Thrombin generation is associated with ischemic stroke at a young age

Samantha J. Donkel, Karmen Pater, Frank W.G. Leebeek, Diederik W.J. Dippel, Hugo ten Cate, Moniek P.M. de Maat*

*Corresponding author for this work

Research output: Contribution to journalArticleAcademicpeer-review

6 Citations (Scopus)


Introduction: Understanding the underlying mechanisms in ischemic stroke (IS) in young adults remains challenging. Thrombin activates processes that contribute to the development and progression of arterial diseases. We investigated the association between thrombin generation (TG) and a first IS or transient ischemic attack (TIA) in young adults. Methods: In this case-control study, we included consecutive patients (≤45 years in men, ≤55 years in women) with a first IS or TIA (n = 160) and healthy controls (n = 160). TG was determined with the calibrated automated thrombogram (CAT) assay. Logistic regression was used to analyze the association between TG and IS. Men and women were analyzed separately. Results: TG started earlier, reached its peak earlier and was also terminated earlier in patients than in healthy controls. Peak height (PH) was higher in patients than in controls, 227 nM (25th–75th percentile 145–326) versus 179 nM (110–294), p = 0.02. The endogenous thrombin potential (ETP) was not different in patients and controls, 1530 nM·min (1089–2045) versus 1454 nM·min (1011–2139), p = 0.52. Lag time (LT) (Odds Ratio (OR) 0.91 (95% confidence interval (CI) 0.83–0.99)), time to peak (TTP) (OR 0.91, 95% CI 0.84–0.97) and time to tail (TTT) (OR 0.92, 95% CI 0.88–0.97) were associated with a first IS and TIA. In men LT, TTP and TTT were associated with IS, but not in women. Conclusions: We found that TG parameters are associated with a first IS in young patients. Further prospective studies are warranted to elucidate the role of TG in IS.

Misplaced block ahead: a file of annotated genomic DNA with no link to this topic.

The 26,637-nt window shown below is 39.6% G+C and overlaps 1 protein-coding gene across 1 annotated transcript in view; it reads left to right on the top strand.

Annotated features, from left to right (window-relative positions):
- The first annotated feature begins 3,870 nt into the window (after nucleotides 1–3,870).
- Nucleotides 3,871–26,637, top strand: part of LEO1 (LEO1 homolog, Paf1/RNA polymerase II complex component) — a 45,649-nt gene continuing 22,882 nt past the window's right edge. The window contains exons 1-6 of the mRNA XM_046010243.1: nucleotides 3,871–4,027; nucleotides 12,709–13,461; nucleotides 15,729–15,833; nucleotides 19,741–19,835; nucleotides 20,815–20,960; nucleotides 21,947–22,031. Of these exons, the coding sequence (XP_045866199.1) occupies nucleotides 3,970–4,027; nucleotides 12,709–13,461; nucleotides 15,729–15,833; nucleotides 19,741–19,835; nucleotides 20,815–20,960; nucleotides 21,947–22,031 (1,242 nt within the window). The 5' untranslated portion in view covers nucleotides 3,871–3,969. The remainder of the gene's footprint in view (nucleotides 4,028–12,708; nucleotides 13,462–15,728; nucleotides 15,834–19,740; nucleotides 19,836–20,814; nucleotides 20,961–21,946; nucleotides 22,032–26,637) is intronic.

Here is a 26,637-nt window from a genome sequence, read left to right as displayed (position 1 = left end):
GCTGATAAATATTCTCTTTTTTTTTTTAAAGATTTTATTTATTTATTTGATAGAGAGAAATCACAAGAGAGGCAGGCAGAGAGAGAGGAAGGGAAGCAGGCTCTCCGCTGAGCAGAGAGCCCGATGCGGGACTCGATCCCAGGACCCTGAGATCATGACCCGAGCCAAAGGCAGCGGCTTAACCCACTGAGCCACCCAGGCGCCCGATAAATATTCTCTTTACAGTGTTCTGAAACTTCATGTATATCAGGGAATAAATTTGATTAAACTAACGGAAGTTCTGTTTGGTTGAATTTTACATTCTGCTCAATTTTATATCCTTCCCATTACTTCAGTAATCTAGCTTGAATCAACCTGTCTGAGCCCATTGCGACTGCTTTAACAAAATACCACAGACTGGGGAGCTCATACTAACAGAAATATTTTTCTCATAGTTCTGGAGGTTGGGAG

Original languageEnglish
Pages (from-to)139-144
Number of pages6
JournalThrombosis Research
Early online date29 Mar 2021
Publication statusPublished - 1 Jun 2021

Bibliographical note

Funding Information:
The ATTAC study was supported by a MRACE grant of the Erasmus MC, Rotterdam, the Netherlands. We acknowledge the support of the Netherlands Cardiovascular Research Initiative which is supported by the Dutch Heart Foundation (CVON2015-01: CONTRAST), the support of the Brain Foundation Netherlands (HA2015.01.06), and the support of Health~Holland, Top Sector Life Sciences & Health (LSHM17016), Medtronic and Cerenovus. The collaboration project is additionally financed by the Ministry of Economic Affairs by means of the PPP Allowance made available by the Top Sector Life Sciences & Health to stimulate public-private partnerships.

Publisher Copyright:
© 2021


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